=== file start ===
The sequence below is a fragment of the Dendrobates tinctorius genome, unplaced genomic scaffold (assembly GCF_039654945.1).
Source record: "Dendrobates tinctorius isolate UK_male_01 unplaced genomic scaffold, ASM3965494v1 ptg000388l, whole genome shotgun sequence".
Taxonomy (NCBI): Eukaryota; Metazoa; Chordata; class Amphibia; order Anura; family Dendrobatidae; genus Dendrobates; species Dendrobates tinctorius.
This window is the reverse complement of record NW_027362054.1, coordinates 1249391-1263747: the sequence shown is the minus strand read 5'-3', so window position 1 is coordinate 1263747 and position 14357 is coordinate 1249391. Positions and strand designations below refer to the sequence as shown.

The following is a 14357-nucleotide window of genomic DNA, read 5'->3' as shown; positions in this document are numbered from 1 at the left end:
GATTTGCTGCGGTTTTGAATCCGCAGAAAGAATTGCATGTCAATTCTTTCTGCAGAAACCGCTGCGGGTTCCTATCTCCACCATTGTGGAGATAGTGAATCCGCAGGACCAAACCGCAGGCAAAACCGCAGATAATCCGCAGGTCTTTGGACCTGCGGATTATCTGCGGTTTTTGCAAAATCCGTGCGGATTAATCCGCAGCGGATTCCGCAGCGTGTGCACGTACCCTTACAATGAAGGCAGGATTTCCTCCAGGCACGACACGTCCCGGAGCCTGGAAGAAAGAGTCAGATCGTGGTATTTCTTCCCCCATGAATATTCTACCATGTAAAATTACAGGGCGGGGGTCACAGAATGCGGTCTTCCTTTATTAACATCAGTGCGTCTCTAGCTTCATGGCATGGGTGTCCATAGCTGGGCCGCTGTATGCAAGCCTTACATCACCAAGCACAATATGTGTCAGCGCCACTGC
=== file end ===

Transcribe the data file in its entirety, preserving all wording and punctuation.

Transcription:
The sequence below is a fragment of the Dendrobates tinctorius genome, unplaced genomic scaffold (assembly GCF_039654945.1).
Source record: "Dendrobates tinctorius isolate UK_male_01 unplaced genomic scaffold, ASM3965494v1 ptg000388l, whole genome shotgun sequence".
Taxonomy (NCBI): Eukaryota; Metazoa; Chordata; class Amphibia; order Anura; family Dendrobatidae; genus Dendrobates; species Dendrobates tinctorius.
This window is the reverse complement of record NW_027362054.1, coordinates 1249391-1263747: the sequence shown is the minus strand read 5'-3', so window position 1 is coordinate 1263747 and position 14357 is coordinate 1249391. Positions and strand designations below refer to the sequence as shown.

The following is a 14357-nucleotide window of genomic DNA, read 5'->3' as shown; positions in this document are numbered from 1 at the left end:
GATTTGCTGCGGTTTTGAATCCGCAGAAAGAATTGCATGTCAATTCTTTCTGCAGAAACCGCTGCGGGTTCCTATCTCCACCATTGTGGAGATAGTGAATCCGCAGGACCAAACCGCAGGCAAAACCGCAGATAATCCGCAGGTCTTTGGACCTGCGGATTATCTGCGGTTTTTGCAAAATCCGTGCGGATTAATCCGCAGCGGATTCCGCAGCGTGTGCACGTACCCTTACAATGAAGGCAGGATTTCCTCCAGGCACGACACGTCCCGGAGCCTGGAAGAAAGAGTCAGATCGTGGTATTTCTTCCCCCATGAATATTCTACCATGTAAAATTACAGGGCGGGGGTCACAGAATGCGGTCTTCCTTTATTAACATCAGTGCGTCTCTAGCTTCATGGCATGGGTGTCCATAGCTGGGCCGCTGTATGCAAGCCTTACATCACCAAGCACAATATGTGTCAGCGCCACTGC